Word of the Day for Sunday August 7, 2005
castigate \KAS-tuh-gayt\, transitive verb:
To punish severely; also, to chastise verbally; to rebuke; to
It was not good enough to castigate him for his sins.
--Frank Deford, "Knight is too easy a target," Sports
Illustrated, May 25, 2000
Out in the world they marvelled that they were found
acceptable to others, after years of being castigated as
--Anita Brookner, Falling Slowly
Though castigated by the Catholic Church, illegitimacy was
scarcely an unusual feature of Austrian country life.
--Ian Kershaw, Hitler: 1889-1936: Hubris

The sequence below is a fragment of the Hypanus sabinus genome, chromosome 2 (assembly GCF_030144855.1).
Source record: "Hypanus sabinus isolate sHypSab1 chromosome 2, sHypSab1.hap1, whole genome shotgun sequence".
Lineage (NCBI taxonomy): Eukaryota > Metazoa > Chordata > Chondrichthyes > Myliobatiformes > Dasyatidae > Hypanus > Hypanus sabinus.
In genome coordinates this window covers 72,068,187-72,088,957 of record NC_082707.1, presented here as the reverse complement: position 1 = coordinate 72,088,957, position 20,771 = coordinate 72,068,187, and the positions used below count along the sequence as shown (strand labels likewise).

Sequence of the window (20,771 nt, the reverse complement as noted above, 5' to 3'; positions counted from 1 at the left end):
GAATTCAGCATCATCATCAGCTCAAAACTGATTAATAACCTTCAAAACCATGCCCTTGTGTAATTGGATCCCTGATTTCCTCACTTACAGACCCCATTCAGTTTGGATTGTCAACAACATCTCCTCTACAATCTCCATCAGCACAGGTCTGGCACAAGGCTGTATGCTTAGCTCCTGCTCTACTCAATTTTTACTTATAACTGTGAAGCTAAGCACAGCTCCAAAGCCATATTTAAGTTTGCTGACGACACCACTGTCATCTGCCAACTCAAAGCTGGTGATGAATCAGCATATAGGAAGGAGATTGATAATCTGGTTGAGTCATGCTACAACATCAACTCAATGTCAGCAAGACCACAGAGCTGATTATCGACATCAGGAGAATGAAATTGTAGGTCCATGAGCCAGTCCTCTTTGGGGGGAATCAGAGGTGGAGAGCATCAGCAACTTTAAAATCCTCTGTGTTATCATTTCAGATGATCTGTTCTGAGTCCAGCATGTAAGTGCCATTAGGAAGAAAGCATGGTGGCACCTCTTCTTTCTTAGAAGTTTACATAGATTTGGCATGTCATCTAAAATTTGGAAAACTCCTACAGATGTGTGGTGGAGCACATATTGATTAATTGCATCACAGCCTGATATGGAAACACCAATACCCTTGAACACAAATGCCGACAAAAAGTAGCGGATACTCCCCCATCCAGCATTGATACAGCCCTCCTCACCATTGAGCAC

For my lack of missionary zeal, I have been castigated by a
few militant atheists, who are irritated by my
disinclination to try persuading people to abandon their
faith that God exists (while some religious people regard
me as a militant atheist intent on promoting worship of
unspecified "secular idols").
--Wendy Kaminer, Sleeping With Extra-Terrestrials
Castigate comes from Latin castigare, "to purify, to correct,
to punish," from castus, "pure."
Synonyms: punish, chastise, rebuke, reprove, reprimand.